before updating the software catalog or upgrading the server to facilitate recovery in case of failure.
Scalability Guidelines
13
Backing up the DB2 database
You can save your database to a backup file.
Procedure
1. Stop the Software Use Analysis server.
2. Check which applications connect to the database and then close all active connections:
a. List all applications that connect to the database:
db2 list applications for database SUADB
b. Each connection has a handle number. Copy it and use in the following command to close the
connection:
db2 force application "( <handle_number> )"
3. Optional: If you activated the database before, deactivate it:
db2 deactivate db SUADB
4. Back up the database to a specified directory:
db2 backup database SUADB to <PATH>
Backing up the SQL Server database
You can make a copy of your database by saving it to a backup file. If you want, you can then move the
backup to another computer and restore it in a different Software Use Analysis instance.
Before you begin
v You can back up and restore the database only within the same version of Software Use Analysis.
v Software Use Analysis and Microsoft SQL Server Management Studio must be installed.
v Stop the SUAserver service. Open the command prompt and run net stop SUAserver.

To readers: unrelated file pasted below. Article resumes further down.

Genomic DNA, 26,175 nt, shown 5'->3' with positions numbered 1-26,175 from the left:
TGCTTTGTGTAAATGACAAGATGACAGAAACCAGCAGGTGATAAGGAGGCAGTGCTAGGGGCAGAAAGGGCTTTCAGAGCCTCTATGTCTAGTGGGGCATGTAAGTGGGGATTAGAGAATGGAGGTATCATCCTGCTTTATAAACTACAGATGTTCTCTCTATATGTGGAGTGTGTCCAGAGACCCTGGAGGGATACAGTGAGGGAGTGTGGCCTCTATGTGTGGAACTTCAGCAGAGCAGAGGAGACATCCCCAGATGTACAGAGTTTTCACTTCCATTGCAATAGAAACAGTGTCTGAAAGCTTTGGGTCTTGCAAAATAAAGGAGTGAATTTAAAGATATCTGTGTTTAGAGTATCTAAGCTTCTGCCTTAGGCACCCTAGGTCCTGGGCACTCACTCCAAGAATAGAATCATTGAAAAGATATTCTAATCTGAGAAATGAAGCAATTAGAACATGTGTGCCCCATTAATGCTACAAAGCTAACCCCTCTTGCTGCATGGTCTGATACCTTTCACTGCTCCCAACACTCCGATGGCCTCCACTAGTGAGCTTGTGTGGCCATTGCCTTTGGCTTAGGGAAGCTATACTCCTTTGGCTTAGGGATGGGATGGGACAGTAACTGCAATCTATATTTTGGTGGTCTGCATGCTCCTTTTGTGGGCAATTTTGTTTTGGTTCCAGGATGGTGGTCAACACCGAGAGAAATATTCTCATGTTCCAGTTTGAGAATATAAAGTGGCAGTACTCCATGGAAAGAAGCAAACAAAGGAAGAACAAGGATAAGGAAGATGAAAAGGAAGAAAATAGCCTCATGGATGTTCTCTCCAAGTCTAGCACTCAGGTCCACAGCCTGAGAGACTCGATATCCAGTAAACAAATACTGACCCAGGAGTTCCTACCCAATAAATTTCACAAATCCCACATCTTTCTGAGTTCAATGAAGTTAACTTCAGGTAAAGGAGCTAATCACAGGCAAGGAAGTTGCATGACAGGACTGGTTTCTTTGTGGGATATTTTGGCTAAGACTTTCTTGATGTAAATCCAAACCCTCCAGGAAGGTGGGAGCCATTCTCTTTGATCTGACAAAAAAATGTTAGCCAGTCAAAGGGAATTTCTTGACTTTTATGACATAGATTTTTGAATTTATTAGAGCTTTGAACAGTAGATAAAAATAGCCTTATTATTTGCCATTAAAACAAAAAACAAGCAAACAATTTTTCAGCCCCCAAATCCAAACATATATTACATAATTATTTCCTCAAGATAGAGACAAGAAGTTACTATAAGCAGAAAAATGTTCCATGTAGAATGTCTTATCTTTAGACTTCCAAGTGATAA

Procedure
1. Log in to the computer that hosts the database that you want to back up.
2. Open Microsoft SQL Server Management Studio.
3. In the left navigation bar, expand Databases.
4. Right-click on the database that you want to back up and then click Tasks > Back Up.
14
5. Review the details of the backup and then click Add to specify the target location of the copy.
Scalability Guidelines
15
6. Click OK.
Results
If the database was backed up successfully, you can find the bak file in the location that you specified in
step 5.
What to do next
If you want to move the database to a different Software Use Analysis instance, copy the backup file to
the target computer and then restore the database.
Restoring the DB2 database
You can restore a damaged or corrupted database from a backup file.
Procedure
1. Stop the Software Use Analysis server.
2. Check which applications connect to the database and then close all active connections:
a. List all applications that connect to the database:
db2 list applications for database SUADB
16
b. Each connection has a handle number. Copy it and use in the following command to close the
connection:
db2 force application "( <handle_number> )"
3. Optional: If you activated the database before, deactivate it:
db2 deactivate db SUADB
4. Restore the database from a backup file:
db2 restore db SUADB from <PATH> taken at <TIMESTAMP> REPLACE EXISTING
Example:
db2 restore db SUADB from /home/db2inst1/
taken at 20131105055846 REPLACE EXISTING
Restoring the SQL Server database
If you encounter any problems with your database or if you want to move it between different instances
of Software Use Analysis, you can use a backup file to restore the database.
Before you begin
v You can back up and restore the database only within one version of Software Use Analysis.
v Software Use Analysis and Microsoft SQL Server Management Studio must be installed.